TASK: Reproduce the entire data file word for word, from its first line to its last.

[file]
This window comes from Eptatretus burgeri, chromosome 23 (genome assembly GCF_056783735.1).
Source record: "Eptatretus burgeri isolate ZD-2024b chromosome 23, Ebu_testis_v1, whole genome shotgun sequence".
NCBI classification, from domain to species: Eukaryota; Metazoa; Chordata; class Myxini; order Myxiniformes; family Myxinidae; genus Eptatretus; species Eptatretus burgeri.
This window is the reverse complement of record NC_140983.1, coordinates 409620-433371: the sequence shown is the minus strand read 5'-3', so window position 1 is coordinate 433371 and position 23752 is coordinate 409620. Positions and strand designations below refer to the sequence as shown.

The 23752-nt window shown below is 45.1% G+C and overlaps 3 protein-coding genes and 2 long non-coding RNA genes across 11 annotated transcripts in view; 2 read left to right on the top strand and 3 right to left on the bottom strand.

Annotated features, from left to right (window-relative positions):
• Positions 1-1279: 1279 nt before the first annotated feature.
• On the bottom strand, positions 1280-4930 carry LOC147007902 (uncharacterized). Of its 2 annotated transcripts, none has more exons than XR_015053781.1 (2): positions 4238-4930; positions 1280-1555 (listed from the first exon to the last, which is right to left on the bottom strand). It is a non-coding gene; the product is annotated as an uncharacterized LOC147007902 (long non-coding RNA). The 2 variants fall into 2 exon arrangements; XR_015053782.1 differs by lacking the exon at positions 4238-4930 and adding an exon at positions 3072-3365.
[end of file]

This window comes from Eptatretus burgeri, chromosome 23 (genome assembly GCF_056783735.1).
Source record: "Eptatretus burgeri isolate ZD-2024b chromosome 23, Ebu_testis_v1, whole genome shotgun sequence".
NCBI classification, from domain to species: Eukaryota; Metazoa; Chordata; class Myxini; order Myxiniformes; family Myxinidae; genus Eptatretus; species Eptatretus burgeri.
This window is the reverse complement of record NC_140983.1, coordinates 409620-433371: the sequence shown is the minus strand read 5'-3', so window position 1 is coordinate 433371 and position 23752 is coordinate 409620. Positions and strand designations below refer to the sequence as shown.

The 23752-nt window shown below is 45.1% G+C and overlaps 3 protein-coding genes and 2 long non-coding RNA genes across 11 annotated transcripts in view; 2 read left to right on the top strand and 3 right to left on the bottom strand.

Annotated features, from left to right (window-relative positions):
• Positions 1-1279: 1279 nt before the first annotated feature.
• On the bottom strand, positions 1280-4930 carry LOC147007902 (uncharacterized). Of its 2 annotated transcripts, none has more exons than XR_015053781.1 (2): positions 4238-4930; positions 1280-1555 (listed from the first exon to the last, which is right to left on the bottom strand). It is a non-coding gene; the product is annotated as an uncharacterized LOC147007902 (long non-coding RNA). The 2 variants fall into 2 exon arrangements; XR_015053782.1 differs by lacking the exon at positions 4238-4930 and adding an exon at positions 3072-3365.